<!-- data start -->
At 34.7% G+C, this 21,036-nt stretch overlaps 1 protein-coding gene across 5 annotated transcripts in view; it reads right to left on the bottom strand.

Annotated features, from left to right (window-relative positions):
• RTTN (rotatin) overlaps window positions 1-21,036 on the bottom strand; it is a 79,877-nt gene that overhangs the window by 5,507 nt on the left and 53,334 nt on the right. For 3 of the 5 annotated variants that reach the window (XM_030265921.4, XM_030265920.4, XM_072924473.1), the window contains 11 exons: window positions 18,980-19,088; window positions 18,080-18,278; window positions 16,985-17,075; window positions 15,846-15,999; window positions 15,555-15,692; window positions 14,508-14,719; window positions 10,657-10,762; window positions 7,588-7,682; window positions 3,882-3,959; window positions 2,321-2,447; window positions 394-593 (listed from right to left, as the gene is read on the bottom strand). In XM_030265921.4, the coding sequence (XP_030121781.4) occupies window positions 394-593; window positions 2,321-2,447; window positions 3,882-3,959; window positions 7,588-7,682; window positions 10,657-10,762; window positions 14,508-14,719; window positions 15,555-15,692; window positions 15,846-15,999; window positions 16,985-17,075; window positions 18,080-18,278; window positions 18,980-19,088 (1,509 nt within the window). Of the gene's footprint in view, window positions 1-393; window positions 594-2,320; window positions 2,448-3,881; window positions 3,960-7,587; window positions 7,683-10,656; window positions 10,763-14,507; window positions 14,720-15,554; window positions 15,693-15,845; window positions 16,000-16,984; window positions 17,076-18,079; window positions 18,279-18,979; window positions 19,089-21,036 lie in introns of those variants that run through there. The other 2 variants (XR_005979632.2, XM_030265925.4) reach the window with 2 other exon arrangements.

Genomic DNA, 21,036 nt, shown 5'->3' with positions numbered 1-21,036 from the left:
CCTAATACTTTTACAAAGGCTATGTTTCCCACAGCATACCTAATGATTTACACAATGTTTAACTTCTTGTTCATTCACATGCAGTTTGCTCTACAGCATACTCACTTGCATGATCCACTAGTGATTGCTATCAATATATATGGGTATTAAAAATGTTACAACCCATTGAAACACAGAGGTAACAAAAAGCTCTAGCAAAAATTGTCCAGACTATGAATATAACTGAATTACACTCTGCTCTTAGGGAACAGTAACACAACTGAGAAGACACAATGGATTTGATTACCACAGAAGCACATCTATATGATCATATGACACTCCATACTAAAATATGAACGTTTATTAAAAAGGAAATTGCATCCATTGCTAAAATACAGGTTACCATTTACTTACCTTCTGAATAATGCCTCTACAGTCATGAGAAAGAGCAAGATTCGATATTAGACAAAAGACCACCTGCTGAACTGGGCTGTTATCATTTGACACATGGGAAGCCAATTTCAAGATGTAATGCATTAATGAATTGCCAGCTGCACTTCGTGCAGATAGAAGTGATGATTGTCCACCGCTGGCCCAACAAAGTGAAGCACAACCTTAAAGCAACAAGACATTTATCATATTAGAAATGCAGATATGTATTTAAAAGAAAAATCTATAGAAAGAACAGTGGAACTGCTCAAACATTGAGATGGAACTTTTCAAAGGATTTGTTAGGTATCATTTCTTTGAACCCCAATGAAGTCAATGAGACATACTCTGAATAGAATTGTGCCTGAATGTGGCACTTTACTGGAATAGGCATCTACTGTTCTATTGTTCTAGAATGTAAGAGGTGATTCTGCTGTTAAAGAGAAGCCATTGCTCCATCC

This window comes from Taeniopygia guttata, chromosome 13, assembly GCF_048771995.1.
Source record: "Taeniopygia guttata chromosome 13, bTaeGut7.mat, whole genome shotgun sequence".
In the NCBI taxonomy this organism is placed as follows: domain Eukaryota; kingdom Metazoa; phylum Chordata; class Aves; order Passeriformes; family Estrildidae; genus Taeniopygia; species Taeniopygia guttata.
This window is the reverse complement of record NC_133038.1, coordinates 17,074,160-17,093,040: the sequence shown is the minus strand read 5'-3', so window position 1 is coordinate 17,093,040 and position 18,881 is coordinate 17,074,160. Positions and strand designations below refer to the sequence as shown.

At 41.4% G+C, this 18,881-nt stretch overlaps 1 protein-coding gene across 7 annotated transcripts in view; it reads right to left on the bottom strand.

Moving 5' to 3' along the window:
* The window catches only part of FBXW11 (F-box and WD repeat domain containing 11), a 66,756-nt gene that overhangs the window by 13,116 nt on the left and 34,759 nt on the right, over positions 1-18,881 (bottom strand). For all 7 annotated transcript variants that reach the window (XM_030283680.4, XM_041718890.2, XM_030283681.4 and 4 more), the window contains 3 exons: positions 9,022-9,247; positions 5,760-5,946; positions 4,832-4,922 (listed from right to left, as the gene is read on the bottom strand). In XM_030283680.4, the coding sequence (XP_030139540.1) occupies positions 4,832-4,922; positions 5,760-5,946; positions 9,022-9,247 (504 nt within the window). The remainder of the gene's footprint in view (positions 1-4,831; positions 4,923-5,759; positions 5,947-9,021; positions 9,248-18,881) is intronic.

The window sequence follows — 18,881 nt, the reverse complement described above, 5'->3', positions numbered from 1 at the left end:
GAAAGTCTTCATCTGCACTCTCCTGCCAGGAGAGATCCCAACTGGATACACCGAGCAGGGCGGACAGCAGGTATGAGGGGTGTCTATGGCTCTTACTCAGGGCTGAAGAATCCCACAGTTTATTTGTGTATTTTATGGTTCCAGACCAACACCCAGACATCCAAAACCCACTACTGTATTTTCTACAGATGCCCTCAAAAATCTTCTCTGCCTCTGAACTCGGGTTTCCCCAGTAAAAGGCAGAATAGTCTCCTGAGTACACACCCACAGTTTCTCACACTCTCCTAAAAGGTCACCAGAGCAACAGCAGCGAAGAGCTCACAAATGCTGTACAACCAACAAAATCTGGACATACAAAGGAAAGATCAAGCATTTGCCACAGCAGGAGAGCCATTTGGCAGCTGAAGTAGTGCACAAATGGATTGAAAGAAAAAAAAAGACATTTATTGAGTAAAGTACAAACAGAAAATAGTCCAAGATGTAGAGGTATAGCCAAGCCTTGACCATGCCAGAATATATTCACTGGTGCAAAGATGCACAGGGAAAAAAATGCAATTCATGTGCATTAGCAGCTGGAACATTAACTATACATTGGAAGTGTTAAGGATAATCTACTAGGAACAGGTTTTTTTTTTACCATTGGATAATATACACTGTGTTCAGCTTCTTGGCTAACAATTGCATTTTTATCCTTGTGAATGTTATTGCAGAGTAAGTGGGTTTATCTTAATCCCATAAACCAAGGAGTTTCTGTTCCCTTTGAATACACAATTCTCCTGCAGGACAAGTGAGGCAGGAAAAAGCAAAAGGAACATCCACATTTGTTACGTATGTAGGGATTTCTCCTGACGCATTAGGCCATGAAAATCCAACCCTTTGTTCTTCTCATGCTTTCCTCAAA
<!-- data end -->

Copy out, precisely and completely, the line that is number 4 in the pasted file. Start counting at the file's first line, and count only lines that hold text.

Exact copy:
Genomic DNA, 21,036 nt, shown 5'->3' with positions numbered 1-21,036 from the left: